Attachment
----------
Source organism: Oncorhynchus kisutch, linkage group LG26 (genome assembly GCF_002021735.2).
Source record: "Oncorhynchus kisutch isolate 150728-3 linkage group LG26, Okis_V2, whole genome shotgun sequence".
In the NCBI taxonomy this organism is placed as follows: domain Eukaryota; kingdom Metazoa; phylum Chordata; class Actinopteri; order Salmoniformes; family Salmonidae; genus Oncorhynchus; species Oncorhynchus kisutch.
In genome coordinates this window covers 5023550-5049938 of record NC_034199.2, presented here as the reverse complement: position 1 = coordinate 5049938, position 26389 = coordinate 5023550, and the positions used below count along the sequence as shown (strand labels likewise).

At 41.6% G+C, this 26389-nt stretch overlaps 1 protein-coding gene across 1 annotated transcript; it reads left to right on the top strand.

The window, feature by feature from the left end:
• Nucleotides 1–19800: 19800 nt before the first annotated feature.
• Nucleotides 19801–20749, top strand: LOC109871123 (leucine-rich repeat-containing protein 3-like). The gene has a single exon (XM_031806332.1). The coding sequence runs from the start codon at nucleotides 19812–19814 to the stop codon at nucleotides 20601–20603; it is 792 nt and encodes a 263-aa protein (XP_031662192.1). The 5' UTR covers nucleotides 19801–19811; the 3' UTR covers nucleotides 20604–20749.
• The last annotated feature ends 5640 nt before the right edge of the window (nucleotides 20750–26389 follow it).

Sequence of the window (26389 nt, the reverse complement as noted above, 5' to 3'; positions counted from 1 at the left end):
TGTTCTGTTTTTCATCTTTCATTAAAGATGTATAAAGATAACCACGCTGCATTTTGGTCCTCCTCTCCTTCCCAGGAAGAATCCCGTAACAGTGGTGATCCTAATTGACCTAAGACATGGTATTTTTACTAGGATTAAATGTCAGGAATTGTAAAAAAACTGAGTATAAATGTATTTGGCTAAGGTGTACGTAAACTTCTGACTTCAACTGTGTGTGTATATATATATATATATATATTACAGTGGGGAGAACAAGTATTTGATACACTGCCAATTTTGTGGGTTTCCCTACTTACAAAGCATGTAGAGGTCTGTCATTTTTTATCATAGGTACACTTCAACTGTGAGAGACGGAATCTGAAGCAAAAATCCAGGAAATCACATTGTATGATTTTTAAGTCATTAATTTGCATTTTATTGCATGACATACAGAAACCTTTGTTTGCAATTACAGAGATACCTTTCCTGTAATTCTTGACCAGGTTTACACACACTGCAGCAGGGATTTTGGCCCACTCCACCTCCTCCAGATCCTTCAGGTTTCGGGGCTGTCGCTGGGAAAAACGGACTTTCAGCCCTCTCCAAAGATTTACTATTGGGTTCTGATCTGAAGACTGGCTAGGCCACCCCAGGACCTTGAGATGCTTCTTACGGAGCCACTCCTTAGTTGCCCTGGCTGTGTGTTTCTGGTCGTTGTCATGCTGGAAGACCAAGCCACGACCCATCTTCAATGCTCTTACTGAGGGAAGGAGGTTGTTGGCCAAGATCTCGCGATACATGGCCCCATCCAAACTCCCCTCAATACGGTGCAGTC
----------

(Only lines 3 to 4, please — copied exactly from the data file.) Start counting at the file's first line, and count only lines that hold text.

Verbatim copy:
In the NCBI taxonomy this organism is placed as follows: domain Eukaryota; kingdom Metazoa; phylum Chordata; class Actinopteri; order Salmoniformes; family Salmonidae; genus Oncorhynchus; species Oncorhynchus kisutch.
In genome coordinates this window covers 5023550-5049938 of record NC_034199.2, presented here as the reverse complement: position 1 = coordinate 5049938, position 26389 = coordinate 5023550, and the positions used below count along the sequence as shown (strand labels likewise).